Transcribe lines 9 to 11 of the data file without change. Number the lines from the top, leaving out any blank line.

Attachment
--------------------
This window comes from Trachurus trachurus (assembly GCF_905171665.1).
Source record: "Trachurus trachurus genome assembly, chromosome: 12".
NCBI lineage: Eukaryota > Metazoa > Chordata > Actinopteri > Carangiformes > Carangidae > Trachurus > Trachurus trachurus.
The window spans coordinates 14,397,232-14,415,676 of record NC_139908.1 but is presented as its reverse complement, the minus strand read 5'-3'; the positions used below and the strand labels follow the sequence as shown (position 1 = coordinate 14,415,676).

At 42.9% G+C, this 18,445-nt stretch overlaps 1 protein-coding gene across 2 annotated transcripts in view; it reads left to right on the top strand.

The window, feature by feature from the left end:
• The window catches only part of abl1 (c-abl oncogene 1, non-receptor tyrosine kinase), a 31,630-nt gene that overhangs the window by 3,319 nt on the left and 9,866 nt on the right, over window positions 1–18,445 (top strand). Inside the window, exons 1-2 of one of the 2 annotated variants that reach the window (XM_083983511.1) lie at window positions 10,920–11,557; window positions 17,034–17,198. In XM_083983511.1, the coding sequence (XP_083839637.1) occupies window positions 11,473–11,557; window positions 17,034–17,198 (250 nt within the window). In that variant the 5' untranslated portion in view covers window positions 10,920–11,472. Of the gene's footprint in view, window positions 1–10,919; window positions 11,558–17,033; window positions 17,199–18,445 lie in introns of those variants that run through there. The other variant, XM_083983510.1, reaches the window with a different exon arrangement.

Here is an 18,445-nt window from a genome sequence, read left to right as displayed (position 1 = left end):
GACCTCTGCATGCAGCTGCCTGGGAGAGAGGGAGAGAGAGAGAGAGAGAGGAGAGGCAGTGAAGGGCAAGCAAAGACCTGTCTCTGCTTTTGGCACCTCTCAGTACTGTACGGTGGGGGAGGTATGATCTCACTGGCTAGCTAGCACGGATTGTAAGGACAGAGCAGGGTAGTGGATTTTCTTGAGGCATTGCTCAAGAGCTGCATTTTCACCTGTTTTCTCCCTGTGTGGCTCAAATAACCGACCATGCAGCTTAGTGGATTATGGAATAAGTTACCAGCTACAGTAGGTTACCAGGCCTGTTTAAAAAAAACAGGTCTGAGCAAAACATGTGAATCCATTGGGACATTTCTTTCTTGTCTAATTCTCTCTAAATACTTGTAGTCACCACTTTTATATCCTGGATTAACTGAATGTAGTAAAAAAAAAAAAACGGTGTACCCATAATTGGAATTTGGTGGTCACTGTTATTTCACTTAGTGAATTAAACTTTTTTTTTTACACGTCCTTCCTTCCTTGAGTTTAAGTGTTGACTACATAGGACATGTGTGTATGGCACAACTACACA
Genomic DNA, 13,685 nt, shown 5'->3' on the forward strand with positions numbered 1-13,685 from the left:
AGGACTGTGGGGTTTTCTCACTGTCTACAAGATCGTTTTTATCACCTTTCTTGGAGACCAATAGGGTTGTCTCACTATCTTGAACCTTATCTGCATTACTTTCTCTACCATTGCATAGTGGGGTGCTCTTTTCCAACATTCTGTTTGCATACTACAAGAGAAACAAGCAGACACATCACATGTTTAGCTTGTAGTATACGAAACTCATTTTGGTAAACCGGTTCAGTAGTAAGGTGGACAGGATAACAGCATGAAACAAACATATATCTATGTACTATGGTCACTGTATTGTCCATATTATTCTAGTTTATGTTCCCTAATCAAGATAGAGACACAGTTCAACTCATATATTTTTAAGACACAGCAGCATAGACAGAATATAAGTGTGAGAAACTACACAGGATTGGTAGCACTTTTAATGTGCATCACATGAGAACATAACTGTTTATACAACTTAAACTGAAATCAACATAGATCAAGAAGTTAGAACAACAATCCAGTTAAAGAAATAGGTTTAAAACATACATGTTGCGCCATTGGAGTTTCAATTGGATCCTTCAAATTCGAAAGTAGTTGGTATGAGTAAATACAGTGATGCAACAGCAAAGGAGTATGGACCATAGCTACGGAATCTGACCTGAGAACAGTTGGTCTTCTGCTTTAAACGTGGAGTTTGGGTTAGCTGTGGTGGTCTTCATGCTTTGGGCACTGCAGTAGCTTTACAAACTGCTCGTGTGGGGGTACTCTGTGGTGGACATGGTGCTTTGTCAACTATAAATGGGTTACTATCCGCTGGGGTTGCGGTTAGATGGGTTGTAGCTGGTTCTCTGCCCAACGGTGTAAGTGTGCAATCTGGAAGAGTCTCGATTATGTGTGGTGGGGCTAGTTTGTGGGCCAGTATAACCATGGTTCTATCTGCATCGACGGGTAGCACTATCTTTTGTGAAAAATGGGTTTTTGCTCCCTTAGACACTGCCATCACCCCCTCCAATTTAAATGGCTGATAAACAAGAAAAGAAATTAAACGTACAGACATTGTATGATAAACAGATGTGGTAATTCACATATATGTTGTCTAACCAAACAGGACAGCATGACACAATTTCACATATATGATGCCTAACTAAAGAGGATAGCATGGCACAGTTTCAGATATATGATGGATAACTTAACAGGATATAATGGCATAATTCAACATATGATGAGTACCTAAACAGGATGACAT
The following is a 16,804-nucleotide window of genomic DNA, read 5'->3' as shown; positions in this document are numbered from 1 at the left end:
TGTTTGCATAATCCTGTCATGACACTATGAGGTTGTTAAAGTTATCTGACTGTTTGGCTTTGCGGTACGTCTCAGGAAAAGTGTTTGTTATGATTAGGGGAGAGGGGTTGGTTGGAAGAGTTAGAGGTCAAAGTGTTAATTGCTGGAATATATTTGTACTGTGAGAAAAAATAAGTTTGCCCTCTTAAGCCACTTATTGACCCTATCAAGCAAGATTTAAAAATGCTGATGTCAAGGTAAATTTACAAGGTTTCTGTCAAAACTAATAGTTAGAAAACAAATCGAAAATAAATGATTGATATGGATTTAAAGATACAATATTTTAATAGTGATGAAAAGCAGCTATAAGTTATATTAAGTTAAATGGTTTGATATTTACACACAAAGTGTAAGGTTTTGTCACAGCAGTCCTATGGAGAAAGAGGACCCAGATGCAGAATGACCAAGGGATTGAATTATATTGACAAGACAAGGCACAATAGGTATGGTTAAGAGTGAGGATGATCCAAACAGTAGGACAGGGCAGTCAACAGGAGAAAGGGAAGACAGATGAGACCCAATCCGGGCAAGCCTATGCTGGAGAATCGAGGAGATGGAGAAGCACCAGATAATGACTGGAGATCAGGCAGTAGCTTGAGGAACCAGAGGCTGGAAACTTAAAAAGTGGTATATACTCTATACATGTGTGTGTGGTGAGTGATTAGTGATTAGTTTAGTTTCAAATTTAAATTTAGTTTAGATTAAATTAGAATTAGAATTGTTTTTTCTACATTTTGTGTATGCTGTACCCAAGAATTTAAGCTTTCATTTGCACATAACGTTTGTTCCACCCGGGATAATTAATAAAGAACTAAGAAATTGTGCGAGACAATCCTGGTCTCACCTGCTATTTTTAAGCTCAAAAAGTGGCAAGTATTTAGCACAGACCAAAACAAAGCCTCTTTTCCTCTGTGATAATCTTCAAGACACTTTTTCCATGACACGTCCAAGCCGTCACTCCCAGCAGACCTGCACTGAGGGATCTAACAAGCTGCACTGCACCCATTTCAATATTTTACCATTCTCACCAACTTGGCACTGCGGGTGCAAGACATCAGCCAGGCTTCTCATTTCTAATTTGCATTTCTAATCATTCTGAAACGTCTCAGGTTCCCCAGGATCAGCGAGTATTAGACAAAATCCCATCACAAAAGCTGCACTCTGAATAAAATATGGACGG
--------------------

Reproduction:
GACCTCTGCATGCAGCTGCCTGGGAGAGAGGGAGAGAGAGAGAGAGAGAGGAGAGGCAGTGAAGGGCAAGCAAAGACCTGTCTCTGCTTTTGGCACCTCTCAGTACTGTACGGTGGGGGAGGTATGATCTCACTGGCTAGCTAGCACGGATTGTAAGGACAGAGCAGGGTAGTGGATTTTCTTGAGGCATTGCTCAAGAGCTGCATTTTCACCTGTTTTCTCCCTGTGTGGCTCAAATAACCGACCATGCAGCTTAGTGGATTATGGAATAAGTTACCAGCTACAGTAGGTTACCAGGCCTGTTTAAAAAAAACAGGTCTGAGCAAAACATGTGAATCCATTGGGACATTTCTTTCTTGTCTAATTCTCTCTAAATACTTGTAGTCACCACTTTTATATCCTGGATTAACTGAATGTAGTAAAAAAAAAAAAACGGTGTACCCATAATTGGAATTTGGTGGTCACTGTTATTTCACTTAGTGAATTAAACTTTTTTTTTTACACGTCCTTCCTTCCTTGAGTTTAAGTGTTGACTACATAGGACATGTGTGTATGGCACAACTACACA
Genomic DNA, 13,685 nt, shown 5'->3' on the forward strand with positions numbered 1-13,685 from the left:
AGGACTGTGGGGTTTTCTCACTGTCTACAAGATCGTTTTTATCACCTTTCTTGGAGACCAATAGGGTTGTCTCACTATCTTGAACCTTATCTGCATTACTTTCTCTACCATTGCATAGTGGGGTGCTCTTTTCCAACATTCTGTTTGCATACTACAAGAGAAACAAGCAGACACATCACATGTTTAGCTTGTAGTATACGAAACTCATTTTGGTAAACCGGTTCAGTAGTAAGGTGGACAGGATAACAGCATGAAACAAACATATATCTATGTACTATGGTCACTGTATTGTCCATATTATTCTAGTTTATGTTCCCTAATCAAGATAGAGACACAGTTCAACTCATATATTTTTAAGACACAGCAGCATAGACAGAATATAAGTGTGAGAAACTACACAGGATTGGTAGCACTTTTAATGTGCATCACATGAGAACATAACTGTTTATACAACTTAAACTGAAATCAACATAGATCAAGAAGTTAGAACAACAATCCAGTTAAAGAAATAGGTTTAAAACATACATGTTGCGCCATTGGAGTTTCAATTGGATCCTTCAAATTCGAAAGTAGTTGGTATGAGTAAATACAGTGATGCAACAGCAAAGGAGTATGGACCATAGCTACGGAATCTGACCTGAGAACAGTTGGTCTTCTGCTTTAAACGTGGAGTTTGGGTTAGCTGTGGTGGTCTTCATGCTTTGGGCACTGCAGTAGCTTTACAAACTGCTCGTGTGGGGGTACTCTGTGGTGGACATGGTGCTTTGTCAACTATAAATGGGTTACTATCCGCTGGGGTTGCGGTTAGATGGGTTGTAGCTGGTTCTCTGCCCAACGGTGTAAGTGTGCAATCTGGAAGAGTCTCGATTATGTGTGGTGGGGCTAGTTTGTGGGCCAGTATAACCATGGTTCTATCTGCATCGACGGGTAGCACTATCTTTTGTGAAAAATGGGTTTTTGCTCCCTTAGACACTGCCATCACCCCCTCCAATTTAAATGGCTGATAAACAAGAAAAGAAATTAAACGTACAGACATTGTATGATAAACAGATGTGGTAATTCACATATATGTTGTCTAACCAAACAGGACAGCATGACACAATTTCACATATATGATGCCTAACTAAAGAGGATAGCATGGCACAGTTTCAGATATATGATGGATAACTTAACAGGATATAATGGCATAATTCAACATATGATGAGTACCTAAACAGGATGACAT